Gibbon reaching for the moon’s reflection, Ohara Koson (1926)

By William C. White

From Story (1943)


THE GREAT LEGENDARY cowboy of Texas, Pecos Bill, used to sing of himself,

Oh, I’m wild and woolly
And full of fleas,
Ain’t never been curried
Below the knees.

I’m a wild she-wolf
From Bitter Creek
And it’s my night
To h-o-w-l!

No one of the many stories tells precisely what happened to him at the end of his career. They don’t tell because no one knows except Panhandle Pete who was there and he wouldn’t talk until just recently.
Here, for the first time, is Pete’s story.

There were a lot of things Pecos Bill used to like, Pete says, and liquor and women and the smell of sagebrush and the way the prairie looked in spring and shooting and riding and singing and the taste of beef broiled over a little outdoor fire were just a few of the things he liked. But I guess what he liked best was hunting coyotes. Ever since he’d been a small boy he’d chased coyotes, trapped coyotes, shot coyotes, thrown rocks at coyotes, and run them ragged on foot until they dropped, with their tongues hanging out. “They’re smart animules,” Bill always said. “It’s a test of a man’s intelligence to out-think ‘em.”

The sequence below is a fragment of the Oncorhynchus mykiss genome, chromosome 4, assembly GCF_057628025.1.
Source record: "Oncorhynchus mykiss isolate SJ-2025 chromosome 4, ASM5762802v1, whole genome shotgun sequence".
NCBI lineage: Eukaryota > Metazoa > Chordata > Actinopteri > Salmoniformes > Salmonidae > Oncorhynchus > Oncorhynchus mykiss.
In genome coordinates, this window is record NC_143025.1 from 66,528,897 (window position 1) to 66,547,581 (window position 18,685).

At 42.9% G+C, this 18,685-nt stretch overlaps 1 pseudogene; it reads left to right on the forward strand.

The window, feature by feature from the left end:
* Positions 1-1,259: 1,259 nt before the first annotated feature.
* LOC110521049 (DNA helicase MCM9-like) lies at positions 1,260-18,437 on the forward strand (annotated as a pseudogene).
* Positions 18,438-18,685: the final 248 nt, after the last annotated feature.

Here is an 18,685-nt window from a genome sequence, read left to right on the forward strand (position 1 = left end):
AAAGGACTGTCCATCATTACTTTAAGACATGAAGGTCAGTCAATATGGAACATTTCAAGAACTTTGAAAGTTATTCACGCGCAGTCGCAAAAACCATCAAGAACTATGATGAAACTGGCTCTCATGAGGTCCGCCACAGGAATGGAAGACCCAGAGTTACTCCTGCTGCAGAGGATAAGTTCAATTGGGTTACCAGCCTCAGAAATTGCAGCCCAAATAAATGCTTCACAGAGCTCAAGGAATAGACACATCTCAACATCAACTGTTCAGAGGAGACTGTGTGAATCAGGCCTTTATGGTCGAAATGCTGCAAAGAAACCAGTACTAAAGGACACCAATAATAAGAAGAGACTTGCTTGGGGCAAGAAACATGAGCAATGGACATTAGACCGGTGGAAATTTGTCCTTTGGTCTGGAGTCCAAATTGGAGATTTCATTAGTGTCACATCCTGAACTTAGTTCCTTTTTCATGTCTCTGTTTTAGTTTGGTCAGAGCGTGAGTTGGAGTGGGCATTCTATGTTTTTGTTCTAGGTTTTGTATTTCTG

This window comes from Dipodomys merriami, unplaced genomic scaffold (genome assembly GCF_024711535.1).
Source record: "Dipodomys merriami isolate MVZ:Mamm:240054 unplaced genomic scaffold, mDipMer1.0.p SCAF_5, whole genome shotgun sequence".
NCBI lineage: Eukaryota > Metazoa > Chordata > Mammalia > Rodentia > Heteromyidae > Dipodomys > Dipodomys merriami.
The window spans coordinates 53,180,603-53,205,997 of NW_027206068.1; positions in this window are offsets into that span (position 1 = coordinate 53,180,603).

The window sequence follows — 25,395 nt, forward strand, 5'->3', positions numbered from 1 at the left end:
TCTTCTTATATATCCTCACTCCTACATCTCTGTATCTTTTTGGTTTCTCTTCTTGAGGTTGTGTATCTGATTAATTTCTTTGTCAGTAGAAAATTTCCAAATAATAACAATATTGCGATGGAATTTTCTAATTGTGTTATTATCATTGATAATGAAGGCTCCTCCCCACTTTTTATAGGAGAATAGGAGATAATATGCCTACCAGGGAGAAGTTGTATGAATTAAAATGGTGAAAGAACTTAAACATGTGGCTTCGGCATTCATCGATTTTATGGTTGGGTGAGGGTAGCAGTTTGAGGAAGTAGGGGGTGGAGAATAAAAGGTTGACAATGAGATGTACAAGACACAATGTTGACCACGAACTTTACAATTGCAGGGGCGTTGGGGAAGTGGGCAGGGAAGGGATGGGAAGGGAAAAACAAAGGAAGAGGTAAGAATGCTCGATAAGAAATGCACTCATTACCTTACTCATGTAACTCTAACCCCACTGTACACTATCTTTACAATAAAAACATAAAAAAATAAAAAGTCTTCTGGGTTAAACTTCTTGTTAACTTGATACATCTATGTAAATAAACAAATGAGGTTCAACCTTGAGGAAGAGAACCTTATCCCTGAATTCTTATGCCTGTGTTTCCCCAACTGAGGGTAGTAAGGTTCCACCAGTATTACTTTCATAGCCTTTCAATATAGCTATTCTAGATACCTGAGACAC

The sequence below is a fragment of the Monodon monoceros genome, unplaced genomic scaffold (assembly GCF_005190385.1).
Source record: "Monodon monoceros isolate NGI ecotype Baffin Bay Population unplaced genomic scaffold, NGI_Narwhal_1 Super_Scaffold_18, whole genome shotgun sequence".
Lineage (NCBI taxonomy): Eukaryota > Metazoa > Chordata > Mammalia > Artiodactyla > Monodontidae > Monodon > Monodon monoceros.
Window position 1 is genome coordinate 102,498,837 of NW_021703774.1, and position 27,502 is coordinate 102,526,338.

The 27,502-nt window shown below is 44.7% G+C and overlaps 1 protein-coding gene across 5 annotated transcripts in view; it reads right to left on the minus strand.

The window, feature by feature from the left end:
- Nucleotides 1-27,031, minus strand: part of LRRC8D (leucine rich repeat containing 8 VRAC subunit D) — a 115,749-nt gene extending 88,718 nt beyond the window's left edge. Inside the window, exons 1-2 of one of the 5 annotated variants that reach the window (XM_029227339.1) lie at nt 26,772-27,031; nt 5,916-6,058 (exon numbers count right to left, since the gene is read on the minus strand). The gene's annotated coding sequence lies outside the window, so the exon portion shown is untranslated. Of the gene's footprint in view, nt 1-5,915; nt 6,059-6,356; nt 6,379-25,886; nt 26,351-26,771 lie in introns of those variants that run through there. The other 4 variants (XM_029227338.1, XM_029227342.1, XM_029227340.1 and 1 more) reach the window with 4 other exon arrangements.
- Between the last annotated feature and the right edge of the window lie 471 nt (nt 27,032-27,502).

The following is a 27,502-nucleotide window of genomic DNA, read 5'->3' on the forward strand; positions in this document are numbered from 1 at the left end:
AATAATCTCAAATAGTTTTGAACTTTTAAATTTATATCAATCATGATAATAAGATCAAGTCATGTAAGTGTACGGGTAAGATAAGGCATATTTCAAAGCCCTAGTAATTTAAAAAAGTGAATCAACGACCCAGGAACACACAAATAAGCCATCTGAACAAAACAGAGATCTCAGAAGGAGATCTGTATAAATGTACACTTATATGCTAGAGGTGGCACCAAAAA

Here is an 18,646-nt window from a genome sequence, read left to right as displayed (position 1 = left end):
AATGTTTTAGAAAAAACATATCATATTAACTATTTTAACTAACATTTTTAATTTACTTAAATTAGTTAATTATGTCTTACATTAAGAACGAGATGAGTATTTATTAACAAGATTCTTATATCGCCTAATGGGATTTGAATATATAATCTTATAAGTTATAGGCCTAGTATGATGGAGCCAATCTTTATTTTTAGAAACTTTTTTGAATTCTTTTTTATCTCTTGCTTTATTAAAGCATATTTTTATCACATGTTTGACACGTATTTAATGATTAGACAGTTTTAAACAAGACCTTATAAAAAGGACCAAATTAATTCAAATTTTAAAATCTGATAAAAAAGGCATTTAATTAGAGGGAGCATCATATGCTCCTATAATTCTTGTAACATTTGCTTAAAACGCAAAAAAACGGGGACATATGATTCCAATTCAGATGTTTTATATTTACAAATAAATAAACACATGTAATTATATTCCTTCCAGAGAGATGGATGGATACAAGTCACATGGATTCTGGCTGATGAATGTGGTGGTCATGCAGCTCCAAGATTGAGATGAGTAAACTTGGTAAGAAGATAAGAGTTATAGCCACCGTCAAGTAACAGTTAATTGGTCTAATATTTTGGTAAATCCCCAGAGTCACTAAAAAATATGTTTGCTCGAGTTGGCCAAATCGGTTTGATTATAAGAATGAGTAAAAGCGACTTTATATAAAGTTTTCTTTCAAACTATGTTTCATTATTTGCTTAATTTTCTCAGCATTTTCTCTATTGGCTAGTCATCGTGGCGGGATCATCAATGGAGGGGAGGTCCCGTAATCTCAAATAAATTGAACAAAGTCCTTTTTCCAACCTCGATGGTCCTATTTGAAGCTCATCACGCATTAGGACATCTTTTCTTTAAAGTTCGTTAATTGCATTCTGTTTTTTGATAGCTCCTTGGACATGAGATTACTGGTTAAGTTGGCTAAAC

As Bill got older and his wind wasn’t so good any more he had to give up chasing coyotes, that is, until Baby came along.

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